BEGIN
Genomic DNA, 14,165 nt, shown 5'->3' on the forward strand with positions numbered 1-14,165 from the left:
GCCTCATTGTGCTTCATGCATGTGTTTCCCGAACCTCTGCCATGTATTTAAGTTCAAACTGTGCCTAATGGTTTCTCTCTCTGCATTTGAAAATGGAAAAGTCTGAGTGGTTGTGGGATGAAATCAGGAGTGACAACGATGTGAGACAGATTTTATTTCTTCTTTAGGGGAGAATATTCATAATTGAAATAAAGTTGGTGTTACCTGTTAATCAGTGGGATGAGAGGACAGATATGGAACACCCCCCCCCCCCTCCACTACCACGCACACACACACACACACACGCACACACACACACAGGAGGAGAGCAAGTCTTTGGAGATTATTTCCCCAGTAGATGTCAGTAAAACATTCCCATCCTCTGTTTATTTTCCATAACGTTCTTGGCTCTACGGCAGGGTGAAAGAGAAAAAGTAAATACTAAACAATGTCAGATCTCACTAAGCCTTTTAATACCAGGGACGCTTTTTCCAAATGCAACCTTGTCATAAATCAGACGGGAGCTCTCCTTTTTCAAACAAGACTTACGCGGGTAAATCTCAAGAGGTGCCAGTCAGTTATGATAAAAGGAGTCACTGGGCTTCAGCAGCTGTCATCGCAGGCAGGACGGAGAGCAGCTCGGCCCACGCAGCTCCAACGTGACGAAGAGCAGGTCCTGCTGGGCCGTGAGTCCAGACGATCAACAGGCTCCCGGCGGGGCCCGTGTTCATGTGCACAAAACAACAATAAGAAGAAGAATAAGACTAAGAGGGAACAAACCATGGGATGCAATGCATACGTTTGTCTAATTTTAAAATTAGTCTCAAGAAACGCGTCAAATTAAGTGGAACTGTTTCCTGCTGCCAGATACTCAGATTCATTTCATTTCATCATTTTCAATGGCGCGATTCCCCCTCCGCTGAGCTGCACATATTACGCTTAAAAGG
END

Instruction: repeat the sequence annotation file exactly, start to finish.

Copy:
Genomic DNA, 14,165 nt, shown 5'->3' on the forward strand with positions numbered 1-14,165 from the left:
GCCTCATTGTGCTTCATGCATGTGTTTCCCGAACCTCTGCCATGTATTTAAGTTCAAACTGTGCCTAATGGTTTCTCTCTCTGCATTTGAAAATGGAAAAGTCTGAGTGGTTGTGGGATGAAATCAGGAGTGACAACGATGTGAGACAGATTTTATTTCTTCTTTAGGGGAGAATATTCATAATTGAAATAAAGTTGGTGTTACCTGTTAATCAGTGGGATGAGAGGACAGATATGGAACACCCCCCCCCCCCTCCACTACCACGCACACACACACACACACACGCACACACACACACAGGAGGAGAGCAAGTCTTTGGAGATTATTTCCCCAGTAGATGTCAGTAAAACATTCCCATCCTCTGTTTATTTTCCATAACGTTCTTGGCTCTACGGCAGGGTGAAAGAGAAAAAGTAAATACTAAACAATGTCAGATCTCACTAAGCCTTTTAATACCAGGGACGCTTTTTCCAAATGCAACCTTGTCATAAATCAGACGGGAGCTCTCCTTTTTCAAACAAGACTTACGCGGGTAAATCTCAAGAGGTGCCAGTCAGTTATGATAAAAGGAGTCACTGGGCTTCAGCAGCTGTCATCGCAGGCAGGACGGAGAGCAGCTCGGCCCACGCAGCTCCAACGTGACGAAGAGCAGGTCCTGCTGGGCCGTGAGTCCAGACGATCAACAGGCTCCCGGCGGGGCCCGTGTTCATGTGCACAAAACAACAATAAGAAGAAGAATAAGACTAAGAGGGAACAAACCATGGGATGCAATGCATACGTTTGTCTAATTTTAAAATTAGTCTCAAGAAACGCGTCAAATTAAGTGGAACTGTTTCCTGCTGCCAGATACTCAGATTCATTTCATTTCATCATTTTCAATGGCGCGATTCCCCCTCCGCTGAGCTGCACATATTACGCTTAAAAGG